Forgotten River podcast: Seeing the sights of the Darling River on an Outback NSW road trip

I had little idea what the trip was about at the time of the call.

I didn't know exactly where we were going, what were we doing and why.

The assignment, I was told, was to tell the story of the people who live along the Darling River in outback NSW - to capture their struggle in a hostile environment.

Emus at Toorale National Park. Picture: Dion Georgopoulos

Emus at Toorale National Park. Picture: Dion Georgopoulos

A week later I'd be sent out with new partners on the Forgotten River project, writer John Hanscombe and podcaster Tom Melville, to capture images for this four-part podcast series.

As someone who had travelled only as far west as Wagga Wagga, a journey into the far-west of NSW promised a new and challenging experience for me as a photographer.

I didn't have many expectations. I just knew the distances we planned to cover were enormous.

Banjo Paterson's Waltzing Matilda, a song learnt in childhood, kept playing in my head. It was the only cultural reference I had.

As for photography, I didn't really know what to expect, so I packed enough gear to cover all bases.

I knew I'd be photographing people, something I do routinely in my role at The Canberra Times. But I'd be doing it in a totally unfamiliar environment. And I'd be trying to capture that environment as well.

The landscape changes became apparent on the Hay Plain, a vast, flat, featureless landscape in all directions. It was surreal.

The polar opposite to the rolling foothills of Canberra, and the tall seemingly alpine mountains of the Brindabella ranges.

Photography out this way turns abstract. An endless horizon, of either sky, or flat red dirt, speckled with small shrubs and the occasional tree to break up the monotony.

The uninitiated might be tempted to dismiss it as uninteresting. It lacks the power of an epic mountain range, the allure of a rainforest, or the colourful blue hues of the ocean.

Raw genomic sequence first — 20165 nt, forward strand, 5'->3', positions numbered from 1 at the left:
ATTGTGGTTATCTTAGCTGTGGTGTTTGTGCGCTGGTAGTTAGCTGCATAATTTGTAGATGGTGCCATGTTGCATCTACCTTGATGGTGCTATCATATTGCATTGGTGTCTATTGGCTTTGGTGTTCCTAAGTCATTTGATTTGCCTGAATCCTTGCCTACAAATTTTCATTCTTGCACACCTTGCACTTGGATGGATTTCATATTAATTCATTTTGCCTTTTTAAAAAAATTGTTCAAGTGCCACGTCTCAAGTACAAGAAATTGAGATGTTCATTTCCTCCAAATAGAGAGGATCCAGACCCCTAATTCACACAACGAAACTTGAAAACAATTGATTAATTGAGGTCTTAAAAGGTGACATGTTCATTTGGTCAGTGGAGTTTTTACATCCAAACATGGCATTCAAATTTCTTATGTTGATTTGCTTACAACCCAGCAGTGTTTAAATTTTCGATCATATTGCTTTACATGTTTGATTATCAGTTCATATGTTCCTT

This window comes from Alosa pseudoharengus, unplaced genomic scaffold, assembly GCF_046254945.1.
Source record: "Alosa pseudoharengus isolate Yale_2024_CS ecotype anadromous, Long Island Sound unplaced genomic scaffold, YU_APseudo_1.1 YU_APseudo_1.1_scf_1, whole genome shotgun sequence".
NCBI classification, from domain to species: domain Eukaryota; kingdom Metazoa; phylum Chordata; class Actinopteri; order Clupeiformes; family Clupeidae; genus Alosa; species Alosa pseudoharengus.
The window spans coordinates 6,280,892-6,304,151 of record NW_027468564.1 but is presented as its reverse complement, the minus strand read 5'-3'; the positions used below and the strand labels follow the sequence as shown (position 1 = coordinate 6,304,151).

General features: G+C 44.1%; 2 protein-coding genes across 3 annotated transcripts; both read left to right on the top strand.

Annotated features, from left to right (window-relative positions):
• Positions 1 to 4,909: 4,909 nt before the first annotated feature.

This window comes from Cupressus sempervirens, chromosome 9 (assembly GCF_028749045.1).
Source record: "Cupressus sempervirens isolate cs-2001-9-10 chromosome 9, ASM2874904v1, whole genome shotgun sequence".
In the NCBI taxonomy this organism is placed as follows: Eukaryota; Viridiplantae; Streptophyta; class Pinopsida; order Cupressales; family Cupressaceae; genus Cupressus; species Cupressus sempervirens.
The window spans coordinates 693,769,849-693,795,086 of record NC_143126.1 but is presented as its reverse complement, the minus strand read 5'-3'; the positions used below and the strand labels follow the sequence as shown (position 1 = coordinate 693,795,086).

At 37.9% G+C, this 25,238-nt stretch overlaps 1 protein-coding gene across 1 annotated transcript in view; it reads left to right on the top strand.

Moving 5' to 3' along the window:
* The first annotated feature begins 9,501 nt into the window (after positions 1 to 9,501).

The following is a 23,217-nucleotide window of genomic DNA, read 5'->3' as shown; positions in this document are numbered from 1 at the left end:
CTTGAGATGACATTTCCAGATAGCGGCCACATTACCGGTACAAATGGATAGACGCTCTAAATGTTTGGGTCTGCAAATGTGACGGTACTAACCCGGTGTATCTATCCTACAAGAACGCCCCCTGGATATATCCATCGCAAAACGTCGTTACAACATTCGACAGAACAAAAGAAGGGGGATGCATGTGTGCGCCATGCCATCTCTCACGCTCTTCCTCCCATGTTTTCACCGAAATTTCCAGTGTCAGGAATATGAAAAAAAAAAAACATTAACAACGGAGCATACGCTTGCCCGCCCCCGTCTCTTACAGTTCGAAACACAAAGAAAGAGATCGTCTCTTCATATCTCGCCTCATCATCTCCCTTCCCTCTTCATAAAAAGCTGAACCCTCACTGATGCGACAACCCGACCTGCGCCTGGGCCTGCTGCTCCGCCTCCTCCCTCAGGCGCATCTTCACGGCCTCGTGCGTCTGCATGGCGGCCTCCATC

Photographer Dion Georgopoulos frames a shot. Picture: John Hanscombe

Photographer Dion Georgopoulos frames a shot. Picture: John Hanscombe

Its visual power is expressed differently - in its scale, colour and rawness.

So how do you capture it? First, you have to adjust your mind's lens. The outback challenges you to look deeply at the environment.

You have to find the shot, rarely will it ever come find you. The outback is full of quirks, and there are countless interesting Easter eggs hidden in the most unlikely of places. The eye is in the detail.

Listen to the full story on the Forgotten Riverpodcast.

More from the Forgotten River team:

You'll find many surprises out there. There's an abundance of life. Sheep, cattle, kangaroos, emus, wild goats, feral pigs, echidnas and wonderful birdlife.

The first sighting of an emu, or a wedgetail eagle lumbering into the sky triggers childlike excitement.

The outback teems with life, something any budding nature photographer would cherish.

It's like a drug, an addiction, and once you leave you feel the need to dive right back in.

I'm sure it will surprise you, just as it surprised me.

This story Seeing the mighty Darling River for the first time through a photographer's lens first appeared on The Canberra Times.


Discuss "Seeing the mighty Darling River for the first time through a photographer's lens"

Please note: All comments made or shown here are bound by the Online Discussion Terms & Conditions.